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Can Resident Auditory-Perceptual Voice Assessments Predict Medical Urgency of Voice Disorders?

      Abstract

      Background/Objectives

      Growing reliance on telemedicine has created new triaging challenges. This study investigated how effectively otolaryngology resident auditory-perceptual voice assessments performed via telemedicine determined the need for urgent in-person clinic visits.

      Methods

      Twelve otolaryngology resident physicians (PGY1–PGY5) performed auditory-perceptual assessments on 25 voice samples recorded during initial voice evaluations. Voice samples were balanced in severity and taken in equal numbers from patients with the following diagnoses: benign laryngeal lesions, laryngeal cancer, functional voice disorders, laryngeal edema (associated with LPR), and laryngeal paralysis/paresis. Urgent diagnoses were defined as laryngeal cancer and severe unilateral laryngeal paralysis. For each voice sample, residents were initially blinded to patient medical history. Residents rated severity of voice disorder, predicted patient diagnosis, and determined the urgency of seeing the patient in clinic. Residents then reviewed information from the patient's medical history and again rated urgency of voice disorder.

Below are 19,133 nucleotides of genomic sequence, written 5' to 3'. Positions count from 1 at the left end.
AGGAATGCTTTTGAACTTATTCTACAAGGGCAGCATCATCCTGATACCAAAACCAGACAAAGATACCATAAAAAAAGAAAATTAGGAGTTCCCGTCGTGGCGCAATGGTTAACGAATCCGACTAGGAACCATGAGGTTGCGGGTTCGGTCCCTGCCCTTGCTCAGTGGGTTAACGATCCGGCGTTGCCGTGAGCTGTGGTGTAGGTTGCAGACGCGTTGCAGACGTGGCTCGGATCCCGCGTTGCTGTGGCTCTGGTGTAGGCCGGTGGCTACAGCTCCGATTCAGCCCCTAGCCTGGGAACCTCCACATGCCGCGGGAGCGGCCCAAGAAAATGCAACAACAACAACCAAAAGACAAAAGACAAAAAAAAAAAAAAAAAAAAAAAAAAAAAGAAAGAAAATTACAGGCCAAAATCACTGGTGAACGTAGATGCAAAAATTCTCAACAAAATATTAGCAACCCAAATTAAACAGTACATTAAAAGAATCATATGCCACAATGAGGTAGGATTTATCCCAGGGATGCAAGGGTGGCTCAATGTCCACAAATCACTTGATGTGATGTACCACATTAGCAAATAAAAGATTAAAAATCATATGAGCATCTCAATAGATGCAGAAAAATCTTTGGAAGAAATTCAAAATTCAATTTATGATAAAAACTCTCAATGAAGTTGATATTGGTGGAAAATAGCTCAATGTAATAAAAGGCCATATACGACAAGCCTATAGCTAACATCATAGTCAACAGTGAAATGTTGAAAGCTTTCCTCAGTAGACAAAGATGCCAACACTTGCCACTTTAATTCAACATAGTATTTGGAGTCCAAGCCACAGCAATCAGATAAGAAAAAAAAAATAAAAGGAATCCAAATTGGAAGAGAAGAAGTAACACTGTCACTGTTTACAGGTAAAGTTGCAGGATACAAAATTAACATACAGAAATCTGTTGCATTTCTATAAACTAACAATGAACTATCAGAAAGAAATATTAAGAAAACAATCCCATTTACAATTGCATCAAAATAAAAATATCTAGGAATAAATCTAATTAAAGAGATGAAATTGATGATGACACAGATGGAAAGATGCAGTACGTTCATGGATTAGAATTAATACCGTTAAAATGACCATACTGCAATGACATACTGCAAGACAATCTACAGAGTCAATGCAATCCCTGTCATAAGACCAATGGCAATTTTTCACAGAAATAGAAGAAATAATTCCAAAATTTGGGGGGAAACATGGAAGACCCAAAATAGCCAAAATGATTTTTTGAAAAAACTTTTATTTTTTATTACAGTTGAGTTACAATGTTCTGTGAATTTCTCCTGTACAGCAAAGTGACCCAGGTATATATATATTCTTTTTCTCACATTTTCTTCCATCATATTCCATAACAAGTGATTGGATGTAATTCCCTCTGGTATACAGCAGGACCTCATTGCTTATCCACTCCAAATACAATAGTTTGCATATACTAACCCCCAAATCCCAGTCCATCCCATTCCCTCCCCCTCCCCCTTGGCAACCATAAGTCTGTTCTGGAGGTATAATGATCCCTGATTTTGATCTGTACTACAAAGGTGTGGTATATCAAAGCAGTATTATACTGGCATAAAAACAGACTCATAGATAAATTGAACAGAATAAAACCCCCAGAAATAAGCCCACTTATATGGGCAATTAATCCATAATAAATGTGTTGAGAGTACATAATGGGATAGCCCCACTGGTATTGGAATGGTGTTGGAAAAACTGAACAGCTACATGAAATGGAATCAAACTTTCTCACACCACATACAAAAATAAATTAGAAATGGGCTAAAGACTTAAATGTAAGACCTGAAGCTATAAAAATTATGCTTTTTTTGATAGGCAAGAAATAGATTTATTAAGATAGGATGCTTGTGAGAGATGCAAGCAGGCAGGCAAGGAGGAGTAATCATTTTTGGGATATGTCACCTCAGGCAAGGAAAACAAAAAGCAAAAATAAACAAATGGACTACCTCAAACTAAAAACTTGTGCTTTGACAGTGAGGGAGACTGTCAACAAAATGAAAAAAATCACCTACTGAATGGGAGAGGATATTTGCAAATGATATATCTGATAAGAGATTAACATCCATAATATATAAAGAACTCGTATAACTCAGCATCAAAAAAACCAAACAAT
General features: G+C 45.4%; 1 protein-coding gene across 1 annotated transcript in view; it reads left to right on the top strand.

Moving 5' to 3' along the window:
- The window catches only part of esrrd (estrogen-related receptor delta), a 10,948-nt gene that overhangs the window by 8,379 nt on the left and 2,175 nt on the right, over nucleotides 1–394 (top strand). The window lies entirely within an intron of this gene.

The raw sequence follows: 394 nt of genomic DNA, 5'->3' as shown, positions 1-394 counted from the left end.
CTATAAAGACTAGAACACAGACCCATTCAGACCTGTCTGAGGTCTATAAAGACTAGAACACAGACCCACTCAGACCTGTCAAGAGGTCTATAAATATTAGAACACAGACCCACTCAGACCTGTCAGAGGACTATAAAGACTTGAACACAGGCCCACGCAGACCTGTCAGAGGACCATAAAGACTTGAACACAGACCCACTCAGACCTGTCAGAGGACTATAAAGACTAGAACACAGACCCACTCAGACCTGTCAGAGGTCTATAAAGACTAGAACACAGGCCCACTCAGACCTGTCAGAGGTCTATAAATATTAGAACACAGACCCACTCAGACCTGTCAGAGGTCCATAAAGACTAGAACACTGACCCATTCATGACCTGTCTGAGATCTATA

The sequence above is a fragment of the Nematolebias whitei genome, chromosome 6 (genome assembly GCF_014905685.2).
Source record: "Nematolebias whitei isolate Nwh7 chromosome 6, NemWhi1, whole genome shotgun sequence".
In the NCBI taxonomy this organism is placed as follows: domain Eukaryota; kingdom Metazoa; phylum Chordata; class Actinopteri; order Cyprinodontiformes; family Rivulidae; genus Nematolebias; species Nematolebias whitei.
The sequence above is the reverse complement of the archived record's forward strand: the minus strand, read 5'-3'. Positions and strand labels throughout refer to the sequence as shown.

Results

      On average, residents identified urgent voice disorders in 56% of cases. After reviewing medical history, this number significantly increased to 77% (P = 0.001). Voice severity, smoking history, time since onset, and course of symptoms were considered most influential when determining medical urgency of voice patients. Year in residency program had no effect on rating accuracy. As expected, diagnostic accuracy of auditory-perceptual assessments was low, ranging from 40% for laryngeal paralysis/paresis to 5% for laryngeal edema.

      Conclusion

      Auditory-perceptual voice assessment, combined with medical history, predicted most medically urgent voice disorders. Further work should investigate if task-specific training might improve these results and which medical history items are most critical. Until accuracy of auditory-perceptual assessment of medical urgency is improved, these data underscore the importance of laryngeal examination in identifying medical urgency and etiology of dysphonia.

      Key Words

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